New Zoom games have been created, web-based curriculum has been written, and church members of all ages have learned to use newer technological means to stay in touch with each other. Utilizing social media for these purposes has also opened a new world of contacts for churches.
The very nature of platforms such as Facebook and Instagram allows people to share their church’s feeds for worship and messages with their own personal networks of friends and neighbors.
Not only does this practice give churches the opportunity to share the gospel online, but it may also open a new door of evangelistic contacts for the church once the COVID-19 stay-at-home directive has been lifted.
3. Churches can meet needs in their communities through low-tech, but high-impact methods. Another significant outreach opportunity for the church has emerged from the pattern of social distancing.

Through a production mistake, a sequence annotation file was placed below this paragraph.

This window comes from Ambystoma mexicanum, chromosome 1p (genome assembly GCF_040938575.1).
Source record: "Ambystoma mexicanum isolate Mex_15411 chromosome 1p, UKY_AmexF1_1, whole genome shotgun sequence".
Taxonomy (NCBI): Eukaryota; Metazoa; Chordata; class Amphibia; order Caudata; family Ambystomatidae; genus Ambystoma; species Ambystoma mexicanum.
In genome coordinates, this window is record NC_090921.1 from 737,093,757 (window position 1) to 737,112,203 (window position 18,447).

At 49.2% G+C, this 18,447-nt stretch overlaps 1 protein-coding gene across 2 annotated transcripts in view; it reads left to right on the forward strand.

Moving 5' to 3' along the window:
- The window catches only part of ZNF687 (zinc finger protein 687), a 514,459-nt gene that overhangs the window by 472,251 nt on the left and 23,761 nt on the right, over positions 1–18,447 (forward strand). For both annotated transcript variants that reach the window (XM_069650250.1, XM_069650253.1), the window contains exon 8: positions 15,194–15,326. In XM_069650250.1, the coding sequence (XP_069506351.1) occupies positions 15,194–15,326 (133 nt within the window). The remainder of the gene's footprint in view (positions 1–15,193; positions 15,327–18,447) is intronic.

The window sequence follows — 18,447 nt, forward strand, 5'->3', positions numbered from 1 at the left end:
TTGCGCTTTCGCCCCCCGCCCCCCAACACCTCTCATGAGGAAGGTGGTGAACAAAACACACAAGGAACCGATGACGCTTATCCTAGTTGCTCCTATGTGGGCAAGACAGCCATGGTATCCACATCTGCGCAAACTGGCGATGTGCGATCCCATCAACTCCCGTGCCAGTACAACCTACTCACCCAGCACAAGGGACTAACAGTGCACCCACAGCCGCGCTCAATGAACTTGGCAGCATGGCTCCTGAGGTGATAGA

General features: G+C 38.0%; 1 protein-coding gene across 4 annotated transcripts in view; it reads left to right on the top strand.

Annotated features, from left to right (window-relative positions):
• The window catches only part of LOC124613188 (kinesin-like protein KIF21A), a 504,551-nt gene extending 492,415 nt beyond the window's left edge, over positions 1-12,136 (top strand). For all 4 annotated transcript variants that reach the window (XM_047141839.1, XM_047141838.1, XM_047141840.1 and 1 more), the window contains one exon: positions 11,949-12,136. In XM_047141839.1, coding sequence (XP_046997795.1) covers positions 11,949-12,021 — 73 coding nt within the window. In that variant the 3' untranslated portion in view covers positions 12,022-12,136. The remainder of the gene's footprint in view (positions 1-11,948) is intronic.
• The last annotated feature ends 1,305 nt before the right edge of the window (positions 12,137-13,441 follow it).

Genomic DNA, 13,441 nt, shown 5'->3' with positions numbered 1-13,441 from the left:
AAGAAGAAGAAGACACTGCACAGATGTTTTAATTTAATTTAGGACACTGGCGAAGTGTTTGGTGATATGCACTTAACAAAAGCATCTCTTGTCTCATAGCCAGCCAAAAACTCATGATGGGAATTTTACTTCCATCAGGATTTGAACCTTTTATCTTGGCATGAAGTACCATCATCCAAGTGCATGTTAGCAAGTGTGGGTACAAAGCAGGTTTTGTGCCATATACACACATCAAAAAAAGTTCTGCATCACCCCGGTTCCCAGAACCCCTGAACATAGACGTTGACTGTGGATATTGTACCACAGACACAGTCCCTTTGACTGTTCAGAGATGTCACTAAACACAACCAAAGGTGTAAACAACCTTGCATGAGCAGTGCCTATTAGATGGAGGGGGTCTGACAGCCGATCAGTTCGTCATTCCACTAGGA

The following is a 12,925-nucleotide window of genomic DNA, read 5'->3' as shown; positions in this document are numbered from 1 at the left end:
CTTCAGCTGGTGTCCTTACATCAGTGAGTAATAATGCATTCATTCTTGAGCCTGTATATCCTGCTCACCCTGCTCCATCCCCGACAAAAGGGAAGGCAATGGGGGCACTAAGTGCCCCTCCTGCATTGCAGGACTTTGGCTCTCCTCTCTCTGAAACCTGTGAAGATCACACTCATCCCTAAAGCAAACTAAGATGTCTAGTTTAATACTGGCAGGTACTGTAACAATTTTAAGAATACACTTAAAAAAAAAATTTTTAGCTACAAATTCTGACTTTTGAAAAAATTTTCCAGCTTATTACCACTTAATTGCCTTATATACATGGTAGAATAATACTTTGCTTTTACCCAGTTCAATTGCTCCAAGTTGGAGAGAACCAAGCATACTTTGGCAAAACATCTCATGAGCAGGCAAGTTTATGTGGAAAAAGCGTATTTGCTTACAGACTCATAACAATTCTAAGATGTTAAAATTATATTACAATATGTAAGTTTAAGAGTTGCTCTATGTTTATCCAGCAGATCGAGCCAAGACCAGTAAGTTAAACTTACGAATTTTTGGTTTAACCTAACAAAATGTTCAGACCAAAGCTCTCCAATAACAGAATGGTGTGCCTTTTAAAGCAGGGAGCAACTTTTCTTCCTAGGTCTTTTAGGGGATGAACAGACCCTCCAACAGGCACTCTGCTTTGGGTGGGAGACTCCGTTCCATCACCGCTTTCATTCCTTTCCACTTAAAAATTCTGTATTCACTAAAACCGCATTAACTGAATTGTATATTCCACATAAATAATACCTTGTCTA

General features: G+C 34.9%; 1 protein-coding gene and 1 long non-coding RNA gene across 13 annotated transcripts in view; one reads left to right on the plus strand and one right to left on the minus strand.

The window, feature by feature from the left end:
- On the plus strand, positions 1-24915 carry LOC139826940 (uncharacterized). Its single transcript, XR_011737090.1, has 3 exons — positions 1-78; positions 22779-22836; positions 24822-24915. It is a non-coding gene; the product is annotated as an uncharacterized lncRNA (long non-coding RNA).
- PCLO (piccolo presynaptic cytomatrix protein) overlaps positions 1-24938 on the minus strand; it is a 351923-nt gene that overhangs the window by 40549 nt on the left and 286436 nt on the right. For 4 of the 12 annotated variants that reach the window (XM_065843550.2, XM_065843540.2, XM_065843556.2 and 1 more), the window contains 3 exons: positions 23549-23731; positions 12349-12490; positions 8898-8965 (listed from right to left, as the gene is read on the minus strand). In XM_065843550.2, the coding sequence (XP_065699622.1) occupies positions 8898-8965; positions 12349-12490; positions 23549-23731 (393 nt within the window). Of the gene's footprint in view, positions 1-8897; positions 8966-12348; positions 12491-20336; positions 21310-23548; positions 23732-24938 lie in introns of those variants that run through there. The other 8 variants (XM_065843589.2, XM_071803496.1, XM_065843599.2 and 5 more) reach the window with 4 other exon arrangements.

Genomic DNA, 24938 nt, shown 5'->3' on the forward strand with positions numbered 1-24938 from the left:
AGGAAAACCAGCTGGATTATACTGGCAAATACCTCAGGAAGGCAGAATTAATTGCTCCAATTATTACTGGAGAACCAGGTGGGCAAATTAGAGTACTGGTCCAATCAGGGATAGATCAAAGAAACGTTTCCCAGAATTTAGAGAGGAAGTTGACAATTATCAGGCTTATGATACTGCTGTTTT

The church has reverted to ministries that can be accomplished through low-tech, but high impact ways to meet the needs of people in their communities.
Churches have distributed groceries and meals to needy households, have helped elderly people with errands, have mailed out care packages to people in their neighborhoods, have asked church people to call other church members, and have offered counseling and other forms of aid for hurting people online.
The current emphasis on using technology to communicate also helped fuel the occasion for churches to use other, more personal means to connect with people.
Characteristics of The Church Being the Church